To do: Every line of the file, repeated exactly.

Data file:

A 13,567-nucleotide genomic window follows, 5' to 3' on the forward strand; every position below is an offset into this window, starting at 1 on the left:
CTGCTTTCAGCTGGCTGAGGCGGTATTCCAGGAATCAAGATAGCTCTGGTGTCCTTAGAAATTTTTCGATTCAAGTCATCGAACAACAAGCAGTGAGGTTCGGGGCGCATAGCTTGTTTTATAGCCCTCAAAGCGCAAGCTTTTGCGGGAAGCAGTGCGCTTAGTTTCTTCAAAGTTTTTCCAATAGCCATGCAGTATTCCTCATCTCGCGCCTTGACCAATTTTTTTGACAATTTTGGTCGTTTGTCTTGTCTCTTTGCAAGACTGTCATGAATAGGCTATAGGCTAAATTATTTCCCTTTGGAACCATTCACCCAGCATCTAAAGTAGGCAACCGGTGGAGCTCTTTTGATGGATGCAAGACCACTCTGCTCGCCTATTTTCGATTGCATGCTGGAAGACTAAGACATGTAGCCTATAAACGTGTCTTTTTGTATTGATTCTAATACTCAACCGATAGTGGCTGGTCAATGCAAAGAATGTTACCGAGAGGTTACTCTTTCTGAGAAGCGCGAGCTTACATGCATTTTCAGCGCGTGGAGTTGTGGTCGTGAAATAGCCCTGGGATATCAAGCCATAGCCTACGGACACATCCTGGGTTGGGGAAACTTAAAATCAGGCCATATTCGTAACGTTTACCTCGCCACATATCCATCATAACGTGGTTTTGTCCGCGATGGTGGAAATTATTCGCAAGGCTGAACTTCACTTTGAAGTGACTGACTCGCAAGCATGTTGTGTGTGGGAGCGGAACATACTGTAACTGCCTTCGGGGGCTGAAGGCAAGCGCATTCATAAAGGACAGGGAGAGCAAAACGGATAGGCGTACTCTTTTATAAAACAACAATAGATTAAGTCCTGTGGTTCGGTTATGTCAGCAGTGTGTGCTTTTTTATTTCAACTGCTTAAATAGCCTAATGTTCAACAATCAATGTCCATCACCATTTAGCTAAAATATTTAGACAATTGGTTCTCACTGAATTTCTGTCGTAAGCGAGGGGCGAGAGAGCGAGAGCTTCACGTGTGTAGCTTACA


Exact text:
A 13,567-nucleotide genomic window follows, 5' to 3' on the forward strand; every position below is an offset into this window, starting at 1 on the left:
CTGCTTTCAGCTGGCTGAGGCGGTATTCCAGGAATCAAGATAGCTCTGGTGTCCTTAGAAATTTTTCGATTCAAGTCATCGAACAACAAGCAGTGAGGTTCGGGGCGCATAGCTTGTTTTATAGCCCTCAAAGCGCAAGCTTTTGCGGGAAGCAGTGCGCTTAGTTTCTTCAAAGTTTTTCCAATAGCCATGCAGTATTCCTCATCTCGCGCCTTGACCAATTTTTTTGACAATTTTGGTCGTTTGTCTTGTCTCTTTGCAAGACTGTCATGAATAGGCTATAGGCTAAATTATTTCCCTTTGGAACCATTCACCCAGCATCTAAAGTAGGCAACCGGTGGAGCTCTTTTGATGGATGCAAGACCACTCTGCTCGCCTATTTTCGATTGCATGCTGGAAGACTAAGACATGTAGCCTATAAACGTGTCTTTTTGTATTGATTCTAATACTCAACCGATAGTGGCTGGTCAATGCAAAGAATGTTACCGAGAGGTTACTCTTTCTGAGAAGCGCGAGCTTACATGCATTTTCAGCGCGTGGAGTTGTGGTCGTGAAATAGCCCTGGGATATCAAGCCATAGCCTACGGACACATCCTGGGTTGGGGAAACTTAAAATCAGGCCATATTCGTAACGTTTACCTCGCCACATATCCATCATAACGTGGTTTTGTCCGCGATGGTGGAAATTATTCGCAAGGCTGAACTTCACTTTGAAGTGACTGACTCGCAAGCATGTTGTGTGTGGGAGCGGAACATACTGTAACTGCCTTCGGGGGCTGAAGGCAAGCGCATTCATAAAGGACAGGGAGAGCAAAACGGATAGGCGTACTCTTTTATAAAACAACAATAGATTAAGTCCTGTGGTTCGGTTATGTCAGCAGTGTGTGCTTTTTTATTTCAACTGCTTAAATAGCCTAATGTTCAACAATCAATGTCCATCACCATTTAGCTAAAATATTTAGACAATTGGTTCTCACTGAATTTCTGTCGTAAGCGAGGGGCGAGAGAGCGAGAGCTTCACGTGTGTAGCTTACA